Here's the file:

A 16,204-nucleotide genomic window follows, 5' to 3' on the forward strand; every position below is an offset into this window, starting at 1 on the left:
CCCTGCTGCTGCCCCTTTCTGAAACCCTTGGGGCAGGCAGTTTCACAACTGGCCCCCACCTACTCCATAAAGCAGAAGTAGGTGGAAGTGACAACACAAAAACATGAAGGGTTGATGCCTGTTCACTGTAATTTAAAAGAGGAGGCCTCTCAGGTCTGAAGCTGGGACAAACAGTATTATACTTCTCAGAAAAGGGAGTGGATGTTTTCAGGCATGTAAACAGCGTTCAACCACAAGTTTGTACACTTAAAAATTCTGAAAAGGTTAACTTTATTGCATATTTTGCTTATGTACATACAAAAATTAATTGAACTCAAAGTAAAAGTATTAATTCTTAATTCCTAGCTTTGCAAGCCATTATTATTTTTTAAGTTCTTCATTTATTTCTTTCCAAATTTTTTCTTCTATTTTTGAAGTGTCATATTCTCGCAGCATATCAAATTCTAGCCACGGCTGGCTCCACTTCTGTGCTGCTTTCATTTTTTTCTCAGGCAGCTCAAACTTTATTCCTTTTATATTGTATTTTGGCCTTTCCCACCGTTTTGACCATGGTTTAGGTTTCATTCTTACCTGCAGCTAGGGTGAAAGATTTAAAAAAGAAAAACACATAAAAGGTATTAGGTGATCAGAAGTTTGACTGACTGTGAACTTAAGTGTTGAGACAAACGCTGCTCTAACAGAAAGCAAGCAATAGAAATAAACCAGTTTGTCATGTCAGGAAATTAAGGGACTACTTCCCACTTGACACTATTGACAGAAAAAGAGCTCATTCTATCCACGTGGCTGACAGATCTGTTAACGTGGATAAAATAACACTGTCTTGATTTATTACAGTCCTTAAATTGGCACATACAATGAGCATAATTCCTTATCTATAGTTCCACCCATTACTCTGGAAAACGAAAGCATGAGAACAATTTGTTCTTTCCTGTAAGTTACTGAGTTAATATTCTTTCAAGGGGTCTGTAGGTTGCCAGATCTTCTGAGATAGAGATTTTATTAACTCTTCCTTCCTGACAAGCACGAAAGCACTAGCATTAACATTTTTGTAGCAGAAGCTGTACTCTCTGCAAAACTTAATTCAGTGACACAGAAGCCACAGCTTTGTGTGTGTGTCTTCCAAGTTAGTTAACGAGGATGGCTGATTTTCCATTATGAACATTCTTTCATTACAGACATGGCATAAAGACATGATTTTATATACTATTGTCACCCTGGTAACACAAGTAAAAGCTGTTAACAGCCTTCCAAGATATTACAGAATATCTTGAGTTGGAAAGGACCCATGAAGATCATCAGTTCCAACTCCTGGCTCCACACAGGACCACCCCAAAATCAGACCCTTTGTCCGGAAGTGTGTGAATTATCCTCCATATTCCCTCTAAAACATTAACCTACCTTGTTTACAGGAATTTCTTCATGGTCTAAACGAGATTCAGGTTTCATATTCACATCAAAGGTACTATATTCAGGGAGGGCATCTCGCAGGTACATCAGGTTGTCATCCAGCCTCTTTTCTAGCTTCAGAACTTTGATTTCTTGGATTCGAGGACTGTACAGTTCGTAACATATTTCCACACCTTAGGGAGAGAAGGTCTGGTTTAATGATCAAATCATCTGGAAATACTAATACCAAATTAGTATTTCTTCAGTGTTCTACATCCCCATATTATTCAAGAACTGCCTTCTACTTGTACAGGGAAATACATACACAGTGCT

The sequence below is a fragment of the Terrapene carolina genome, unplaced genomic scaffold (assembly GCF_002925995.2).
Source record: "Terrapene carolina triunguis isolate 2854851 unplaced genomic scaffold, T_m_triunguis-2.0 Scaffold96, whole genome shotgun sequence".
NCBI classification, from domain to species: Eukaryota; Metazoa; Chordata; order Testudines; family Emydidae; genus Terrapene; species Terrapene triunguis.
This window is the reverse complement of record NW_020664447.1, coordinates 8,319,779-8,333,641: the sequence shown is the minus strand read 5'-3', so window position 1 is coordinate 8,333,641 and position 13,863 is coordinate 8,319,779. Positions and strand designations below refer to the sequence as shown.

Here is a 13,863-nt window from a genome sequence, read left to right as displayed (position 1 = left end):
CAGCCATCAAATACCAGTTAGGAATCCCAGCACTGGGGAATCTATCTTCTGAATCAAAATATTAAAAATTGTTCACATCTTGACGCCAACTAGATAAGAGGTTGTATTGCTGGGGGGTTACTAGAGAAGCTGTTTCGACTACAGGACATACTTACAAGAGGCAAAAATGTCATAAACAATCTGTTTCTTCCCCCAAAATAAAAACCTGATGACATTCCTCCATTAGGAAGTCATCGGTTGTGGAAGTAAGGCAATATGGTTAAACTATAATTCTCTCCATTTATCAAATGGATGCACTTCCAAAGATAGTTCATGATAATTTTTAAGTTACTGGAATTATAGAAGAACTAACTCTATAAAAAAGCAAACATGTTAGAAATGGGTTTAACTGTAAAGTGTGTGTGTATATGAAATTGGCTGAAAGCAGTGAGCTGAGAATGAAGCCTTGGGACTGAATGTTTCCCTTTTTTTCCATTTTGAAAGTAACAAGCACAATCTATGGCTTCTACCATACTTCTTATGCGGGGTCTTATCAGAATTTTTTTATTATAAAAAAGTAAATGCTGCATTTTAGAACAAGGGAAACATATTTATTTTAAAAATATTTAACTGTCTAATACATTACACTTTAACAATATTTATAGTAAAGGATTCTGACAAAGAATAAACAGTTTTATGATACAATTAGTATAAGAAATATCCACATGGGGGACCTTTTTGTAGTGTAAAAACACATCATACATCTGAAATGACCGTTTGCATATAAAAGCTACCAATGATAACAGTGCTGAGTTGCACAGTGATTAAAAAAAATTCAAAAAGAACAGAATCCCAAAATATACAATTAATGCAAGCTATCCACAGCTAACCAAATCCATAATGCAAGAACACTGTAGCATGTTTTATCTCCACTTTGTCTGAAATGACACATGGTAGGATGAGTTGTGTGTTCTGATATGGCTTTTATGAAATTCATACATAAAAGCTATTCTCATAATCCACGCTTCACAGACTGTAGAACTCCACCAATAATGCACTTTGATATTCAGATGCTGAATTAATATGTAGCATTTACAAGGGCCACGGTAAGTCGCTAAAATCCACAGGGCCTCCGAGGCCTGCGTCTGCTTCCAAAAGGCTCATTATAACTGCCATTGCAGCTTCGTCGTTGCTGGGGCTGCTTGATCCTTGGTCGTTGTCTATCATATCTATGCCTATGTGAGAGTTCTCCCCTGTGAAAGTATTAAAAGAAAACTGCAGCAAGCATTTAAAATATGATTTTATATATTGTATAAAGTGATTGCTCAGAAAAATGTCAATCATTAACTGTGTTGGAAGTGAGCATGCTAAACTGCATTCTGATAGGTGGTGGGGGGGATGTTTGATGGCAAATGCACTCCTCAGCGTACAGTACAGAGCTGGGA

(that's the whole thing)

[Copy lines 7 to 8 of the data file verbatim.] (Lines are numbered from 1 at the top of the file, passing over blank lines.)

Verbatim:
Here is a 13,863-nt window from a genome sequence, read left to right as displayed (position 1 = left end):
CAGCCATCAAATACCAGTTAGGAATCCCAGCACTGGGGAATCTATCTTCTGAATCAAAATATTAAAAATTGTTCACATCTTGACGCCAACTAGATAAGAGGTTGTATTGCTGGGGGGTTACTAGAGAAGCTGTTTCGACTACAGGACATACTTACAAGAGGCAAAAATGTCATAAACAATCTGTTTCTTCCCCCAAAATAAAAACCTGATGACATTCCTCCATTAGGAAGTCATCGGTTGTGGAAGTAAGGCAATATGGTTAAACTATAATTCTCTCCATTTATCAAATGGATGCACTTCCAAAGATAGTTCATGATAATTTTTAAGTTACTGGAATTATAGAAGAACTAACTCTATAAAAAAGCAAACATGTTAGAAATGGGTTTAACTGTAAAGTGTGTGTGTATATGAAATTGGCTGAAAGCAGTGAGCTGAGAATGAAGCCTTGGGACTGAATGTTTCCCTTTTTTTCCATTTTGAAAGTAACAAGCACAATCTATGGCTTCTACCATACTTCTTATGCGGGGTCTTATCAGAATTTTTTTATTATAAAAAAGTAAATGCTGCATTTTAGAACAAGGGAAACATATTTATTTTAAAAATATTTAACTGTCTAATACATTACACTTTAACAATATTTATAGTAAAGGATTCTGACAAAGAATAAACAGTTTTATGATACAATTAGTATAAGAAATATCCACATGGGGGACCTTTTTGTAGTGTAAAAACACATCATACATCTGAAATGACCGTTTGCATATAAAAGCTACCAATGATAACAGTGCTGAGTTGCACAGTGATTAAAAAAAATTCAAAAAGAACAGAATCCCAAAATATACAATTAATGCAAGCTATCCACAGCTAACCAAATCCATAATGCAAGAACACTGTAGCATGTTTTATCTCCACTTTGTCTGAAATGACACATGGTAGGATGAGTTGTGTGTTCTGATATGGCTTTTATGAAATTCATACATAAAAGCTATTCTCATAATCCACGCTTCACAGACTGTAGAACTCCACCAATAATGCACTTTGATATTCAGATGCTGAATTAATATGTAGCATTTACAAGGGCCACGGTAAGTCGCTAAAATCCACAGGGCCTCCGAGGCCTGCGTCTGCTTCCAAAAGGCTCATTATAACTGCCATTGCAGCTTCGTCGTTGCTGGGGCTGCTTGATCCTTGGTCGTTGTCTATCATATCTATGCCTATGTGAGAGTTCTCCCCTGTGAAAGTATTAAAAGAAAACTGCAGCAAGCATTTAAAATATGATTTTATATATTGTATAAAGTGATTGCTCAGAAAAATGTCAATCATTAACTGTGTTGGAAGTGAGCATGCTAAACTGCATTCTGATAGGTGGTGGGGGGGATGTTTGATGGCAAATGCACTCCTCAGCGTACAGTACAGAGCTGGGA